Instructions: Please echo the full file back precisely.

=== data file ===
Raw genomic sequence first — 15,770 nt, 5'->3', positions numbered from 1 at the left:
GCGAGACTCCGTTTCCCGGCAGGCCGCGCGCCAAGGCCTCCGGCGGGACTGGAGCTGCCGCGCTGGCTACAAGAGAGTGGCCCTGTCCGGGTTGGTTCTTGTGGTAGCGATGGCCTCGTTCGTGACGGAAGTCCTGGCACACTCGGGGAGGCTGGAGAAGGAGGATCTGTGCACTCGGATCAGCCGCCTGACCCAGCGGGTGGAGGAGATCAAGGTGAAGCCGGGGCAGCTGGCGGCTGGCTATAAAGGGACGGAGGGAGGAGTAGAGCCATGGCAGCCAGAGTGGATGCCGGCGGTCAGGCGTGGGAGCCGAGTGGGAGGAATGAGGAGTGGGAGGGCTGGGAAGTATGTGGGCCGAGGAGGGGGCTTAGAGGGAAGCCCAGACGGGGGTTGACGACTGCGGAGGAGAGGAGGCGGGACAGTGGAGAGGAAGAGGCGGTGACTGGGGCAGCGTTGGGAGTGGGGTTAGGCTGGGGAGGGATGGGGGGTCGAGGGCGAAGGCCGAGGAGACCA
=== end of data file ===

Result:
Raw genomic sequence first — 15,770 nt, 5'->3', positions numbered from 1 at the left:
GCGAGACTCCGTTTCCCGGCAGGCCGCGCGCCAAGGCCTCCGGCGGGACTGGAGCTGCCGCGCTGGCTACAAGAGAGTGGCCCTGTCCGGGTTGGTTCTTGTGGTAGCGATGGCCTCGTTCGTGACGGAAGTCCTGGCACACTCGGGGAGGCTGGAGAAGGAGGATCTGTGCACTCGGATCAGCCGCCTGACCCAGCGGGTGGAGGAGATCAAGGTGAAGCCGGGGCAGCTGGCGGCTGGCTATAAAGGGACGGAGGGAGGAGTAGAGCCATGGCAGCCAGAGTGGATGCCGGCGGTCAGGCGTGGGAGCCGAGTGGGAGGAATGAGGAGTGGGAGGGCTGGGAAGTATGTGGGCCGAGGAGGGGGCTTAGAGGGAAGCCCAGACGGGGGTTGACGACTGCGGAGGAGAGGAGGCGGGACAGTGGAGAGGAAGAGGCGGTGACTGGGGCAGCGTTGGGAGTGGGGTTAGGCTGGGGAGGGATGGGGGGTCGAGGGCGAAGGCCGAGGAGACCA